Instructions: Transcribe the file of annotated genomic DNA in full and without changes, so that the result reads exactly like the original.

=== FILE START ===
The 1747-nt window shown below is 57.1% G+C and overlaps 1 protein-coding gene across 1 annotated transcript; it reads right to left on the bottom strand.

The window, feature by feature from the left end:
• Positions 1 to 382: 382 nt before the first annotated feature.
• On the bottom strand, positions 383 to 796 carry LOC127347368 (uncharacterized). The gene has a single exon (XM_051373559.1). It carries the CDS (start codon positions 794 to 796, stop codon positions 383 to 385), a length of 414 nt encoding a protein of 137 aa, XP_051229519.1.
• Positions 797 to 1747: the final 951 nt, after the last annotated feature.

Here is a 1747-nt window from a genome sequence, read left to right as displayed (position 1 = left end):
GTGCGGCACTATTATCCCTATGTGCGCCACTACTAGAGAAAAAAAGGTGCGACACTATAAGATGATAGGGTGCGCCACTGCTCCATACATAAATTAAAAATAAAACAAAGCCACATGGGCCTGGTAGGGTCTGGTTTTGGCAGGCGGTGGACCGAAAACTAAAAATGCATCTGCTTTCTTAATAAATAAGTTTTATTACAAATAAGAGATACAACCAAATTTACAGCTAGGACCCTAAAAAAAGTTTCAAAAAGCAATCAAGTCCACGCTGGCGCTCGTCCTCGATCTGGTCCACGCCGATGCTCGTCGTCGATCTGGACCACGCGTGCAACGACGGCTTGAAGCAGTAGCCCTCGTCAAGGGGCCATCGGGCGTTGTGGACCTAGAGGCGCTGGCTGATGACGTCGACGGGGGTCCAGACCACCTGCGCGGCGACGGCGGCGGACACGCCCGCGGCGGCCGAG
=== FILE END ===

The 1747-nt window shown below is 57.1% G+C and overlaps 1 protein-coding gene across 1 annotated transcript; it reads right to left on the bottom strand.

The window, feature by feature from the left end:
• Positions 1 to 382: 382 nt before the first annotated feature.
• On the bottom strand, positions 383 to 796 carry LOC127347368 (uncharacterized). The gene has a single exon (XM_051373559.1). It carries the CDS (start codon positions 794 to 796, stop codon positions 383 to 385), a length of 414 nt encoding a protein of 137 aa, XP_051229519.1.
• Positions 797 to 1747: the final 951 nt, after the last annotated feature.

Here is a 1747-nt window from a genome sequence, read left to right as displayed (position 1 = left end):
GTGCGGCACTATTATCCCTATGTGCGCCACTACTAGAGAAAAAAAGGTGCGACACTATAAGATGATAGGGTGCGCCACTGCTCCATACATAAATTAAAAATAAAACAAAGCCACATGGGCCTGGTAGGGTCTGGTTTTGGCAGGCGGTGGACCGAAAACTAAAAATGCATCTGCTTTCTTAATAAATAAGTTTTATTACAAATAAGAGATACAACCAAATTTACAGCTAGGACCCTAAAAAAAGTTTCAAAAAGCAATCAAGTCCACGCTGGCGCTCGTCCTCGATCTGGTCCACGCCGATGCTCGTCGTCGATCTGGACCACGCGTGCAACGACGGCTTGAAGCAGTAGCCCTCGTCAAGGGGCCATCGGGCGTTGTGGACCTAGAGGCGCTGGCTGATGACGTCGACGGGGGTCCAGACCACCTGCGCGGCGACGGCGGCGGACACGCCCGCGGCGGCCGAG